As Wayne Fields said in his nursery rhyme, “the best six doctors anywhere and no one can deny it, are sunshine, water, rest, and air, exercise and diet. These six will gladly you attend, if only you are willing, your mind they’ll ease, your will they’ll mend, and charge you not a shilling”.
There is a lot of truth to the above quote. Let’s break it down further.
- Sunshine – plan to get in both some morning and midday sun; as little as 3-15 minutes of sunshine per day has been shown to have benefit for certain populations.
Research has shown sunshine has a positive effect on mood and sleep and is critical for producing vitamin D in our bodies. The primary way to get vitamin D is by exposing your bare skin to sunlight; the secondary method is to take vitamin D supplements. You can’t get the right amount of vitamin D your body needs from food alone. Recent studies have found that vitamin D helps you make serotonin, one of our bodies feel good hormones. Healthy serotonin levels result in a more positive mood and a calm yet focused mental outlook. Studies have also found that when people are exposed to sunlight (or very bright artificial light) in the morning, their nocturnal melatonin production occurs sooner, and they enter into sleep more easily at night.
Beyond the obvious improvements in wellbeing with improved mood and sleep, optimal vitamin D levels have been found to be of clinical benefit against cancer, cardiovascular disease, high blood pressure, obesity, type 2 diabetes, cognitive impairment, Parkinson’s disease, fractures and falls, autoimmune disease, influenza, and more.
The exact amount of sunshine needed per day to maintain optimal vitamin D levels depends on many factors, including where you live, the time of day, the color of your skin, and the amount of skin you expose. For the best, individualized recommendations see your local Naturopathic Doctor. They can test your vitamin D levels (vitamin D insufficiency affects almost 50% of the population worldwide) and complete a thorough health history to determine what is the best and safest plan of action for you in terms of sun exposure and vitamin D supplementation.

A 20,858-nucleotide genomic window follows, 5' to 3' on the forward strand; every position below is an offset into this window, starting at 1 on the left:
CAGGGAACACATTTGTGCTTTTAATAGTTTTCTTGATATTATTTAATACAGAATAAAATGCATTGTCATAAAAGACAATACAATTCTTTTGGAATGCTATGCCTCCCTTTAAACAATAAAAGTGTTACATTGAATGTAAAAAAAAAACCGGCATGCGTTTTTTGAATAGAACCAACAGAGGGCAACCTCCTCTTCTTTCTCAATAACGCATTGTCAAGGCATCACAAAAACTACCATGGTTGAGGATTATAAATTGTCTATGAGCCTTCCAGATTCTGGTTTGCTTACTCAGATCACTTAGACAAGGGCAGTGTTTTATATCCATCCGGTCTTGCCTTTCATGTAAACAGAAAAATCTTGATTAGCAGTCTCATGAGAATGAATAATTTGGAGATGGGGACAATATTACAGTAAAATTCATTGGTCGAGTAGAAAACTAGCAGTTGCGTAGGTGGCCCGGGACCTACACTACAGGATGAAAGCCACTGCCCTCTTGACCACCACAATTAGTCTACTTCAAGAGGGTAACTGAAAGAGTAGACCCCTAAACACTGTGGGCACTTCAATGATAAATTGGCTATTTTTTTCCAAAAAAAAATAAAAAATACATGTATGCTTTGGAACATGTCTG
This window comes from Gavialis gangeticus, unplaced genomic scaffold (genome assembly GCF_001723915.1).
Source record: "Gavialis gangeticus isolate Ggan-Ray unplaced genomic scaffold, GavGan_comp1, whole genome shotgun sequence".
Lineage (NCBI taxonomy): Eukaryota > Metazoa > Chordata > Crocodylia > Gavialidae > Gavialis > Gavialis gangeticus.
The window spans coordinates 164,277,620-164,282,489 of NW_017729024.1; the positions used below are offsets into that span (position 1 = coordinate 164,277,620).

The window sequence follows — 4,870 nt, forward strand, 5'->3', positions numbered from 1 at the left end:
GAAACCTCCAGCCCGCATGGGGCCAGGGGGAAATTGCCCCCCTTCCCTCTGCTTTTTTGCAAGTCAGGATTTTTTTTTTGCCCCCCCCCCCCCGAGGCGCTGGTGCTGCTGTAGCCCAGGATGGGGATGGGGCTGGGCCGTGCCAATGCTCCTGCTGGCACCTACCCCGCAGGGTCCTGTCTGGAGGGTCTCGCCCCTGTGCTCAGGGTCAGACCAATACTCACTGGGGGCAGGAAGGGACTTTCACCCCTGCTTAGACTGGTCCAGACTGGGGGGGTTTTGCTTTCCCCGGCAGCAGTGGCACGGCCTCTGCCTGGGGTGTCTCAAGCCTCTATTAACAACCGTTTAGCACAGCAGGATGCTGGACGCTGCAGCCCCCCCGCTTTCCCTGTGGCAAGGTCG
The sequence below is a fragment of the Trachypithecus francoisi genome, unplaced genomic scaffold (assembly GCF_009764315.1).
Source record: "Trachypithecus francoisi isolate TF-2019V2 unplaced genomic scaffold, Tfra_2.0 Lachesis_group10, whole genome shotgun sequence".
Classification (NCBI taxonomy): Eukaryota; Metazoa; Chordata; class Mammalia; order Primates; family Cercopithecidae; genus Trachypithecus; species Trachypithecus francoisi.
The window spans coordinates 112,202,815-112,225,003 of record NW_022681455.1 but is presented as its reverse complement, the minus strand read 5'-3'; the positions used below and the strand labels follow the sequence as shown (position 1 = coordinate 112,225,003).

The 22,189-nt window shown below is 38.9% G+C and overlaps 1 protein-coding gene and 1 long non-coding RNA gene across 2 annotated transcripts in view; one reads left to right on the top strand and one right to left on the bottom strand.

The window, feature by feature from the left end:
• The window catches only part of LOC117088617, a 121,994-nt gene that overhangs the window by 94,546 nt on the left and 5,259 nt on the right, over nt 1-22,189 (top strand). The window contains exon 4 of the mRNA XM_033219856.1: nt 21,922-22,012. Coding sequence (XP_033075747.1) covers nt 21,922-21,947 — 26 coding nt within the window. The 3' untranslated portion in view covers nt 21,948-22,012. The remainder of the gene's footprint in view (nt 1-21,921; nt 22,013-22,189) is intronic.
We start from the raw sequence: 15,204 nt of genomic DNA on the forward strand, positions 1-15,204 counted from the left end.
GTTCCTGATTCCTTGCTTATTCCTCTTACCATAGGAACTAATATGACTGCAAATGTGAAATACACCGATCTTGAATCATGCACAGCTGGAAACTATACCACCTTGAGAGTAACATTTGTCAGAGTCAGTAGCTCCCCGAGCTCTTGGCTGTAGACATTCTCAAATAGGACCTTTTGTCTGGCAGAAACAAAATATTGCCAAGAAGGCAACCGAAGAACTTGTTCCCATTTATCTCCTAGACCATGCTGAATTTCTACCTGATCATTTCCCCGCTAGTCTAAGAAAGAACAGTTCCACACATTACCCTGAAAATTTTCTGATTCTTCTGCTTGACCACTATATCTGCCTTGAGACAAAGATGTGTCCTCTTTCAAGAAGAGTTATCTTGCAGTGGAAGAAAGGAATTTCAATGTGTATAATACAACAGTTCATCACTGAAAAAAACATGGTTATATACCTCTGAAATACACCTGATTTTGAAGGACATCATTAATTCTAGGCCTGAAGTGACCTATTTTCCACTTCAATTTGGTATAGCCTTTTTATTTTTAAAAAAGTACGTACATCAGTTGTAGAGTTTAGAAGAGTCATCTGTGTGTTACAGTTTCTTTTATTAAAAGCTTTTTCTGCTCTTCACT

- Water – drink at least 2L/day or take your body weight (in pounds), divide it in ½, and drink that many ounces each day.
There may be too many benefits to list! Everyone has heard by now that 70% of our body is made up of water. Your body truly needs water to function properly. It is one of the simplest health habits you can follow to improve energy, flush out toxins, improve skin, aid digestion, promote weight loss, prevent headaches, and more.
Once you are thirsty, you are already dehydrated. Many mistake this for hunger as well. I recommend to patients that they drink 250-500mL of warm or room temp water upon first rising to help kick start the healthy habit all day. Adding ¼ to ½ of a fresh lemon juiced will promote greater detox (when implementing this into daily routine, I suggest using a straw to avoid damage of the tooth enamel).
- Rest – make sleep a priority, not a luxury; get a minimum 7-8.5 hours of sleep per night.
Under strict experimental conditions, short-term restriction of sleep results in a variety of adverse physiologic effects, including activation of the sympathetic nervous system (our ‘flight or fight’ or ‘stress’ response), high blood pressure, impairment of blood sugar control, increased inflammation, depressed immunity, and poor cognitive performance. Imagine what it can do over a lifetime. Just one night of poor sleep has been shown to have a significant impact on affect/mood, anxiety levels, and emotional reactivity. Your body actually remembers all the sleep it should have gotten but didn’t – something called sleep debt – and the more in sleep debt you are, the less capable you are of recognizing it. When fatigue, irritability, and brain fog have set it, we can hardly recall what it is like to feel truly rested.
If you have an issue with sleep beyond prioritizing its hours, speak with your local ND to devise a plan on how to get you sleeping better. An ND can discuss with you the importance of sleep hygiene (bedtime routine and environment) and what else may be getting in the way (for example, hormones – elevated stress hormones, fluctuations in sex hormones, or melatonin).